After a series of gaffes, Japan's Minister of Disaster Reconstruction, Ryu Matsumoto, offered his resignation on Tuesday after only one week on a job. His position, as The Wall Street Journal reported, was to "lead a task force focused on rebuilding regions directly affected by the March 11 earthquake, tsunami and subsequent nuclear crisis."
But, as The New York Times describes, Matsumoto "angered local governors by confessing his ignorance of local geography, and then show[ed] irritation when one local governor made him wait in a reception room." The irritation incident (video here), was recounted by The Guardian this way:
Matsumoto came under pressure to quit after a TV station broadcast footage of a testy meeting on Sunday with Yoshihiro Murai, the governor of tsunami-hit Miyagi prefecture. After Murai arrived a few minutes late, Matsumoto, in a passable impression of a hectoring schoolmaster, said: "When a guest comes to visit, do not call the guest in until you have arrived in the room. Do you understand?"
....Matsumoto effectively sealed his fate when he warned Murai that the government would do nothing to help the region unless local leaders arrived at a consensus over post-disaster reconstruction.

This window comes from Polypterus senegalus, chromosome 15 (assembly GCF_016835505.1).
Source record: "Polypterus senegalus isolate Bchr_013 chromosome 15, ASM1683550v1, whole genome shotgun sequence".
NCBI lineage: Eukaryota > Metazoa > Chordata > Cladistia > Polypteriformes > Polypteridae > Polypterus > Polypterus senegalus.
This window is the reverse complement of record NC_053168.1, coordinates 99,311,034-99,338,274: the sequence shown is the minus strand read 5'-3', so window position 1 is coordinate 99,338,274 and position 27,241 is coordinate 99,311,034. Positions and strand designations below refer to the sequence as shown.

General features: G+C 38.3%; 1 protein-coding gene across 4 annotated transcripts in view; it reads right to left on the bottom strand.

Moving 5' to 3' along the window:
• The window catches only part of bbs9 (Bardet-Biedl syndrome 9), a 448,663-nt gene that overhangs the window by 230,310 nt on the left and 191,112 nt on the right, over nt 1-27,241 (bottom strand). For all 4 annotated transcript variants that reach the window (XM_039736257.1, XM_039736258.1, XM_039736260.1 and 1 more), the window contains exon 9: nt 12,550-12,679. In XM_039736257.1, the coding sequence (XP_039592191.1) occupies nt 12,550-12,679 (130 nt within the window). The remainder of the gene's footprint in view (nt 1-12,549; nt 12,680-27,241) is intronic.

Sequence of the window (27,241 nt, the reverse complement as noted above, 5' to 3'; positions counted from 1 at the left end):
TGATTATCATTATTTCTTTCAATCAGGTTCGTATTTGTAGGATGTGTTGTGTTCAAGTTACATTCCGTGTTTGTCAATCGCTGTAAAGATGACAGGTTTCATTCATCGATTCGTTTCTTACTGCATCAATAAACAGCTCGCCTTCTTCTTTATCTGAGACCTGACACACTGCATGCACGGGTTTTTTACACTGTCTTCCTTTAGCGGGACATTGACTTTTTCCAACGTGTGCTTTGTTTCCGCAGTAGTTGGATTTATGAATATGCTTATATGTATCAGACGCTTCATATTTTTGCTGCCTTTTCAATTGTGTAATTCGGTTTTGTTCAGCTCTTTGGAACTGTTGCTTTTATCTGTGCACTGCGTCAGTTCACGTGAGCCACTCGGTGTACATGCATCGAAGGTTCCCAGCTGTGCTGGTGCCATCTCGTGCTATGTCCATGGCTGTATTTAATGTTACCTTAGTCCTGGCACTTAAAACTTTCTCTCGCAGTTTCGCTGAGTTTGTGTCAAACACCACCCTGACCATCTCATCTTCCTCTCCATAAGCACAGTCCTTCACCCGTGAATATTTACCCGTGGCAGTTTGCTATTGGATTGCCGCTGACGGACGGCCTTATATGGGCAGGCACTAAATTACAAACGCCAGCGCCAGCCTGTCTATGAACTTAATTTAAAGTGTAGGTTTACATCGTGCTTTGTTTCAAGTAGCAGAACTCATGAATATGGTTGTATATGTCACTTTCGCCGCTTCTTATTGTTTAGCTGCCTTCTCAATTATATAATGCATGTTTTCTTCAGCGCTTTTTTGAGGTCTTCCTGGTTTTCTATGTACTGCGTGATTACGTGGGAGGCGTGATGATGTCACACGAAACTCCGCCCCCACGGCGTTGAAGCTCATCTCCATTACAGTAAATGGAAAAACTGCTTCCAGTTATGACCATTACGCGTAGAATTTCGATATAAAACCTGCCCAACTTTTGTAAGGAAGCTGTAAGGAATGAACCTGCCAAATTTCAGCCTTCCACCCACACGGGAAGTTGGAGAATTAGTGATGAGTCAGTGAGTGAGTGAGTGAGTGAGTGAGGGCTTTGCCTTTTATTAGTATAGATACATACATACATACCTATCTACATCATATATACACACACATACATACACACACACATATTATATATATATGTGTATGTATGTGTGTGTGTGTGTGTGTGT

Perhaps sensing the mood had turned against him, Matsumoto quipped to reporters in the room: "That was all off the record, OK? Understand? You write this up, and it'll be the end for your company." Unfortunately for Matsumoto, the journalists simply ignored him.
The minister resigned shortly after the criticism, which was described by multiple outlets as a "a fresh political blow to [the already embattled] Prime Minister Naoto Kan," as CNN put it. Senior Vice Minister Tatsuo Hirano was appointed to take the Reconstruction Minister position after Matsumoto resigned.
This article is from the archive of our partner The Wire.